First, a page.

#DigitalSkeptic: Crowdfunding Doesn't Work Like You Think, and Not Much Is New

NEW YORK ( TheStreet) -- Griffin Reinhard recognizes that if investors rely on the crowd when it comes to crowdfunding, they're probably going to wind up all by their lonesome.

"It's not like people with money get up and go to Kickstarter or Indiegogo at 8 o'clock in the morning and decide, 'Oh, I'm going to give money to this idea,'" Reinhard said to me on the phone. The man is as close to a crowdfunding pro as I could dig up: He's director of digital media at The Crowdfund Mafia, a thriving San Diego-based crowdfunding marketing company.

"What really happens is backers hear about a campaign through their network," he said. "So you have to be out there promoting your service, or even the best idea has little chance."

Just guess what turns out to be The Crowdfund's Mafia's secret high-tech weapon when it comes to getting the next, hip socially funded product "made"?

You got it: old-school dialing and smiling.

"We started in the business of helping new products with their videos, copy and project pitches for their campaigns," he said. But that turned out, he said, to not be the biggest bang for the buck. Instead, getting the message out to potential backers was the real challenge.

"So now we offer direct, human outreach to journalists, bloggers and other influencers," he said.

Reinhard's firm, which has doubled in size in the past year to a staff of six, charges $2,500 for three weeks of press support before a product launch. And so far, so good. They've helped drive the buzz to such slick offerings as the TILT Stealth MacBook cooling pad, ChargerGenie charging tote bag and the iDoorCam Wi-Fi connected doorbell.

"We do offer deals where we turn over the press releases and contacts lists to startups for about half that cost, so they can use their own manpower," he said. "But if you have like three Twitter followers and you wait until your campaign begins to get the word out, it's too late."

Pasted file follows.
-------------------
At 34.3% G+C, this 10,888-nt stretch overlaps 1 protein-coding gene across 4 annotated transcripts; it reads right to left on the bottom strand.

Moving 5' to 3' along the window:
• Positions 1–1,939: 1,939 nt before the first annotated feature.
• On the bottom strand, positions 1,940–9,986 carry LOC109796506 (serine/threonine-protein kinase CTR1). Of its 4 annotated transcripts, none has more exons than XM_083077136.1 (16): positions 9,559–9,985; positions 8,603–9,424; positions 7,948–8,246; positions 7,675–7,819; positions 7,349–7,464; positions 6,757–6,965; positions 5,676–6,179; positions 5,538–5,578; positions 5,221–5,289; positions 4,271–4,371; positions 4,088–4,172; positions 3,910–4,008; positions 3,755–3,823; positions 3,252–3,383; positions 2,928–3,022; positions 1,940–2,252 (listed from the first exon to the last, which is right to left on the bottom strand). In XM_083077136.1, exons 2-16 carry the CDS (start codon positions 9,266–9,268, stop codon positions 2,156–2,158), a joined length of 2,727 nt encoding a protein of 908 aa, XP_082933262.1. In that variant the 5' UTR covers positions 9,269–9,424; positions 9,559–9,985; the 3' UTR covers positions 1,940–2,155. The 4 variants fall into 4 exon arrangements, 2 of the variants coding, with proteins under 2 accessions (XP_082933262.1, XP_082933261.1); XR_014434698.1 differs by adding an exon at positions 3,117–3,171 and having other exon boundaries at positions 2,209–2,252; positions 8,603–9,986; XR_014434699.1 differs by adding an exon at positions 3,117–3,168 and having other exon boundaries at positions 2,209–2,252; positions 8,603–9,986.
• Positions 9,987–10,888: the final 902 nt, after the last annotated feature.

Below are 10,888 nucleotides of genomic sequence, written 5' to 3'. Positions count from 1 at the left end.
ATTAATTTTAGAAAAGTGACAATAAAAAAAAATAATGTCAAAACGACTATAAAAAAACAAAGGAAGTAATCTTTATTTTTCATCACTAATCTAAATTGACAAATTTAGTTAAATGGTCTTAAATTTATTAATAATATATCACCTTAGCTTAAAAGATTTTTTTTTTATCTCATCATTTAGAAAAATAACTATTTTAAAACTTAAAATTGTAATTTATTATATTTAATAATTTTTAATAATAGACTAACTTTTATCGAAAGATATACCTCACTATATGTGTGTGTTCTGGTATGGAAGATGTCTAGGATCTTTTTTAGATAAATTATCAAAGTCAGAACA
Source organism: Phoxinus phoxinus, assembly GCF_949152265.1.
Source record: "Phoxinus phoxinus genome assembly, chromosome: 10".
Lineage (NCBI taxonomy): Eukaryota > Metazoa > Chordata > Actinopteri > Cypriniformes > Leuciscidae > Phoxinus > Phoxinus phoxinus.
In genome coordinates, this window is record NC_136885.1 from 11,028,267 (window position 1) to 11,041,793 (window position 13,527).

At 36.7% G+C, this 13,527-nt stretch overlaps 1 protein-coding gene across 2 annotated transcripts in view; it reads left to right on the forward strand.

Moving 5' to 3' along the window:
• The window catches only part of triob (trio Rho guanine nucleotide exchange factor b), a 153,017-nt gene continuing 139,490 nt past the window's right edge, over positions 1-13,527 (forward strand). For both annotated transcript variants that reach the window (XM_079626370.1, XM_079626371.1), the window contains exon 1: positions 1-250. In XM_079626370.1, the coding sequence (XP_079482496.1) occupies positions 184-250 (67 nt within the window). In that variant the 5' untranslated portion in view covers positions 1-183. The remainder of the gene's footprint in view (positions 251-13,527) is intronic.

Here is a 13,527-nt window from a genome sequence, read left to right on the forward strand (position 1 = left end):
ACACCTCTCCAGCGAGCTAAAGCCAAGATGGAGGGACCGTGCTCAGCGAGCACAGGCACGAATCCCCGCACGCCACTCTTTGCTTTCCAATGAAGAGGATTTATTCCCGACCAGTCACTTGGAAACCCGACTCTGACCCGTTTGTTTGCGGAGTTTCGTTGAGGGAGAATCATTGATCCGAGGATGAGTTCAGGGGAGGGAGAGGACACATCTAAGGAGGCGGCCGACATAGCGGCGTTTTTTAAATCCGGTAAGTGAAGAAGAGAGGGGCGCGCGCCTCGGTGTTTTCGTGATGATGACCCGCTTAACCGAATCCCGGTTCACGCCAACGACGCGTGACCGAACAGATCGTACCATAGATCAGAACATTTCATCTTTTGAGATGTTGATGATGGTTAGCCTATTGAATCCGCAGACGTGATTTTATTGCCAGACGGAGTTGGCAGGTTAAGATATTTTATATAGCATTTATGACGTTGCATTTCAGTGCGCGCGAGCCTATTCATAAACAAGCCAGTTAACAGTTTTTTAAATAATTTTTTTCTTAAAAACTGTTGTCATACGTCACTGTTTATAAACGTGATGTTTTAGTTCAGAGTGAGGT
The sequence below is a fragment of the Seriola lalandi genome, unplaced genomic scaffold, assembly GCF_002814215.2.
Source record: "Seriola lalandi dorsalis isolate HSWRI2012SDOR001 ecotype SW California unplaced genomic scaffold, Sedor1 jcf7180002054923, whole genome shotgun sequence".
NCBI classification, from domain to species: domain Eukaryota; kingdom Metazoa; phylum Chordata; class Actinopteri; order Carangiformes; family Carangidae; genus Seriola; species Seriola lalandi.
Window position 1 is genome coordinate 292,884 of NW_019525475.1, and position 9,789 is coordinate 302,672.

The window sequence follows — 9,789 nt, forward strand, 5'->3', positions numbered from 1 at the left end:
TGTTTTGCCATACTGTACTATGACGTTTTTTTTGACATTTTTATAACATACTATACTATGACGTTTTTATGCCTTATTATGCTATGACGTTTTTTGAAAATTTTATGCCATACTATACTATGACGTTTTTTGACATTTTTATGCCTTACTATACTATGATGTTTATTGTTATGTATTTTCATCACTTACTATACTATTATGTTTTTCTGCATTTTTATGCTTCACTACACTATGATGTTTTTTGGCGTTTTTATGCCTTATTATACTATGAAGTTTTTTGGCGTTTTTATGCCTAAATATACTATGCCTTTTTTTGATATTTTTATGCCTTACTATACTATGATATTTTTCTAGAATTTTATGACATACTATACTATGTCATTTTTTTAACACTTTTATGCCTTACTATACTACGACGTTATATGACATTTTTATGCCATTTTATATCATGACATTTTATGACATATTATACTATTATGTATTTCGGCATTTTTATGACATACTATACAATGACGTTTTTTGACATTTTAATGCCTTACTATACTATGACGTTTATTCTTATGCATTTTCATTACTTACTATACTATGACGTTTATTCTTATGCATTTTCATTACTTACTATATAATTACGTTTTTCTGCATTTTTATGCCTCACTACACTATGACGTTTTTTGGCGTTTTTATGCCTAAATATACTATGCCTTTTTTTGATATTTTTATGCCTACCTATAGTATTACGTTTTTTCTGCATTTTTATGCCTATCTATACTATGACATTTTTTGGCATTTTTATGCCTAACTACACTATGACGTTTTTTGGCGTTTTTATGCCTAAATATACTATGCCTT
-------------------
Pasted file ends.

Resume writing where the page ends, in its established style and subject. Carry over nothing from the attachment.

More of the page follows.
New age fundraising grows up
What's fascinating about digging into the crowded realities of modern crowdfunding with Reinhard is how quickly raising money in this new age is becoming like raising money in the old age.

"There are four basic components now to a well-managed crowdfunding campaign," Reinhard explained.

First, a product must be well-developed, with a defined benefit and a clear brand. Long gone are the days where Kickstarter is a cuddly place to work out an idea. Next, a product has to serve a large affinity group with a powerful social footprint. Then companies are ready for a well-structured pitch, including a top-flight video and a strong public relations push. And finally, a product has to have the organizational muscle to execute on the promise of its campaign.

If you're not ready to do what you say you are going to do at the moment you'll say you'll do it, it can get rough, he explained. "The crowd is not afraid to go negative."

When I asked the obvious question -- Doesn't all this sophistication raise the cost, and barrier to entry, to social fundraising? -- Reinhard was thoughtful.

"Does it mean that somebody with a $2,000 project will struggle to manage all these pieces?" he asked. "I suppose it probably does."

Reinhard estimates that $10,000 is the rough dollar amount needed to comfortably cover the cost of video promotion, PR and other support tools for a reasonable social fundraising marketing effort. And it is not hard to see the edge bigger socially funded projects now seek to exploit. In August, open source mobile software provider Ubuntu pushed the outer limits of crowd capital formation when it attempted to raise a cool $32 million (that's no typo, Thirty Two MILLION) on an Indiegogo campaign for its Edge smartphone.

Though the Edge missed it fundraising goal, it did raise north $12 million in pledges. And its marketing campaign, which included positive buzz from first-tier media outlets including Fast Company, Engadget, Forbes and most everybody else, was as sophisticated as any I've seen.

Crowdfunding gets tricky

The changing crowdfunding reality would be just another Digital Age silliness, save for one fact. Regulators will soon dump such crowd-financed intricacies into an private investor's laps. Baked into the new JOBS Act is clear provisions that allow for direct equity investment in private companies, many of which raise money on social funding platforms.

"We are all waiting for the JOBS act to get passed," Reinhard said. "That is why we got into this business. When that comes, it is going to change everything."

Unless investors are careful about pulling the social fundraising stars out from the crowdfunding rabble, that change may not be for the better.
This commentary comes from an independent investor or market observer as part of TheStreet guest contributor program. The views expressed are those of the author and do not necessarily represent the views of TheStreet or its management.